Management is the least efﬁcient
activity in your organization.
A hierarchy of managers exacts a hefty tax on any organization. This levy
comes in several forms.
1. managers add overhead, and as an organization grows, the costs of
management rise in both absolute and relative terms.
2. the typical management hierarchy increases the risk of large, calamitous
decisions. As decisions get bigger, the ranks of those able to challenge the
decision maker get smaller
3. a multitiered management structure means more approval layers and slower
responses. In their eagerness to exercise authority, managers often impede,
rather than expedite, decision making
4. there’s the cost of tyranny. The problem isn’t the occasional control freak; it’s
the hierarchical structure that systematically disempowers lower-level
Hierarchies Versus Markets
markets work well when the needs of each party are simple,
stable, and easy to specify, but they’re less effective when
interactions are complex
It’s hard to imagine, for instance, how a market could precisely
coordinate the kaleidoscopic array of activities at the heart of a
large, process-intensive manufacturing operation.
That’s why we need corporations and managers. Managers do
what markets cannot; they amalgamate thousands of disparate
contributions into a single product or service. They constitute
what business historian Alfred D. Chandler Jr. called the visible
hand. The downside, though, is that the visible hand is inefﬁcient
and often ham-ﬁsted.
Beyond Management as
We are all prisoners of the familiar, it’s tough to imagine a company where…
No one has a boss.
Employees negotiate responsibilities with their peers.
Everyone can spend the company’s money.
Each individual is responsible for acquiring the tools needed to do his or her
There are no titles and no promotions.
Compensation decisions are peer-based.
The Road to SelfManagement
Your organization probably wasn’t built around the principles of selfmanagement. It’s most likely a bureaucracy—with a thicket of policy rules, a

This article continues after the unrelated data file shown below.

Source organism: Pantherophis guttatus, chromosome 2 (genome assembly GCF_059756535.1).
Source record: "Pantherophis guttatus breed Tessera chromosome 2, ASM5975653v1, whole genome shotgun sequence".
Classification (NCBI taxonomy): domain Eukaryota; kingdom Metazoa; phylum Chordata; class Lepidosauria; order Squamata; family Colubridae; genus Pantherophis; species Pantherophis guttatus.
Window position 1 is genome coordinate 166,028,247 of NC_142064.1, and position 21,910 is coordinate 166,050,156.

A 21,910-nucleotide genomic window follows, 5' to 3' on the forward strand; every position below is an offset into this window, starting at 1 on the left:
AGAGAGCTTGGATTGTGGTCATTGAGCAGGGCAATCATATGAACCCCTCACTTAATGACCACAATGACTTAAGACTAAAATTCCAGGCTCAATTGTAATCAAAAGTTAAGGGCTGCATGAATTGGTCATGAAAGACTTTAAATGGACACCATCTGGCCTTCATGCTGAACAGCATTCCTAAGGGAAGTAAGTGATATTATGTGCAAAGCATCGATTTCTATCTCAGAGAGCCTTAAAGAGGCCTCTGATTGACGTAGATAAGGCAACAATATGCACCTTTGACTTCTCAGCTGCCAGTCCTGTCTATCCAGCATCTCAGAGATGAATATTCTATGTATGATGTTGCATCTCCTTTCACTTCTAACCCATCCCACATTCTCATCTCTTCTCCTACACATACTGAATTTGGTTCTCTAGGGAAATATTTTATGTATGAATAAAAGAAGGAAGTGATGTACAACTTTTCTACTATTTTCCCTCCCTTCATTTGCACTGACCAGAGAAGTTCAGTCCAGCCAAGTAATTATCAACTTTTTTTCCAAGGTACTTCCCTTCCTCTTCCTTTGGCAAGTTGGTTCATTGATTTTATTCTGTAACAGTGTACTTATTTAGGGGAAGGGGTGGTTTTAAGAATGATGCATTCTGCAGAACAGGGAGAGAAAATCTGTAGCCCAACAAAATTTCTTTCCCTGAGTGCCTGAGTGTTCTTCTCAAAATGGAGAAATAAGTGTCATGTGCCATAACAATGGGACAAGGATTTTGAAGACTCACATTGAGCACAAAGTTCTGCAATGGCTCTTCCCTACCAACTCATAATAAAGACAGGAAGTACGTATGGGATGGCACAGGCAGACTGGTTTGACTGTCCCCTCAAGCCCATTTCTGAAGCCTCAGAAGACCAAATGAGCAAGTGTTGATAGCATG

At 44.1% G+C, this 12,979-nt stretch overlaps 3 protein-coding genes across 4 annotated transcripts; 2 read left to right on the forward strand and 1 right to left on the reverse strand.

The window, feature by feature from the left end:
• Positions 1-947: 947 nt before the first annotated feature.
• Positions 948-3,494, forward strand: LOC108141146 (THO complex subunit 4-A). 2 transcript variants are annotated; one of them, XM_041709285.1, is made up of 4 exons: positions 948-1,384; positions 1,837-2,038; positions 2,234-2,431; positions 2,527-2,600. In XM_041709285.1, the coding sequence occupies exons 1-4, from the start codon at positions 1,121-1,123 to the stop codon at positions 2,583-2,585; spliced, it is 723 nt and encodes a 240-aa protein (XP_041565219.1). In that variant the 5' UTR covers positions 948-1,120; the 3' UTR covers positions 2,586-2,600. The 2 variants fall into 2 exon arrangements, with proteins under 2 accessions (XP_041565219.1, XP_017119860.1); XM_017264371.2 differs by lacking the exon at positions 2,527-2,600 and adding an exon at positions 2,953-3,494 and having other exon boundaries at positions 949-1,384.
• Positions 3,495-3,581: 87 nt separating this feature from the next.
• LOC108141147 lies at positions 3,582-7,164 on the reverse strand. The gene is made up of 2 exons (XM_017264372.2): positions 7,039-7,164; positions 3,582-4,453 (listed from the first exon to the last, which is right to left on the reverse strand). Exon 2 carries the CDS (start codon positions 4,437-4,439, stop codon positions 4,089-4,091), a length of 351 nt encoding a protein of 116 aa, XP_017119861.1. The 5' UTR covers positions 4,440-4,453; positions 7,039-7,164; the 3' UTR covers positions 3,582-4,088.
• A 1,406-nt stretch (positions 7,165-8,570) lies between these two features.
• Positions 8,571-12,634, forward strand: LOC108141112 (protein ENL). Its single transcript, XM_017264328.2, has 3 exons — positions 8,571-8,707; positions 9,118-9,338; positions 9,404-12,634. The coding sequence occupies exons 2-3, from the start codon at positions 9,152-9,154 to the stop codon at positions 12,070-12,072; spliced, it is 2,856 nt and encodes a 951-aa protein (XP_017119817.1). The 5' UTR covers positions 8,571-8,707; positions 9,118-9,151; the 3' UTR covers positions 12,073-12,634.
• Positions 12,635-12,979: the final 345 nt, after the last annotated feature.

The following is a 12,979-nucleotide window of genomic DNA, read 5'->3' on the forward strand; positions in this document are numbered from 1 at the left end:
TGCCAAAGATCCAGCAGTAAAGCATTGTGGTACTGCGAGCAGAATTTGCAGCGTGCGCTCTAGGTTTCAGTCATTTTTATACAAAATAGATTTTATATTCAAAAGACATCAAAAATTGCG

multilayered hierarchy, and a host of management processes—built to ensure
conformity and predictability.
Control is the philosophical cornerstone of bureaucracy, as Max Weber pointed
out nearly a century ago. In a bureaucracy managers are enforcers who ensure
that employees follow rules, adhere to standards, and meet budgets.
Bureaucracy and self-management are ideological opposites, like
totalitarianism and democracy. To build a self-managing organization, you can’t
just prune the brambles of bureaucracy—you have to uproot them. The
founders of the United States didn’t set out to temper the excesses of a
monarchy; they sought to supplant it. In the same way, if you don’t make an
unequivocal commitment to self-management, you’ll content yourself with
easily reversed half measures when you should press for more.
The Road to SelfManagement
Nevertheless, no one is going to just give you permission to blow up the old structures. You will have to
demonstrate that self-management doesn’t mean no management and that radical decentralization isn’t
anarchy. Here’s how to get started.
1. ask everyone on your team to write down a personal mission. Ask each person, “What’s the value you
want to create for your peers? What are the problems you want to solve for your colleagues?”
Challenge people to focus on beneﬁts delivered rather than activities performed. Once everyone has
developed a short sentence or two, organize people into small groups and have them critique one
another’s mission statements. In the process you will start shifting the focus from rule-driven
compliance to peer-negotiated accountability.
2. look for small ways to expand the scope of employee autonomy. Ask your colleagues, “What are the
procedures that handicap you in achieving your mission?” Once you’ve identiﬁed the most
exasperating ones, roll them back partially and see what happens. It’s possible to ratchet back
control, and if you’re serious about self-management, you’ll do that notch by notch
3. equip every team with its own P&L account. To exercise freedom wisely, employees must be able to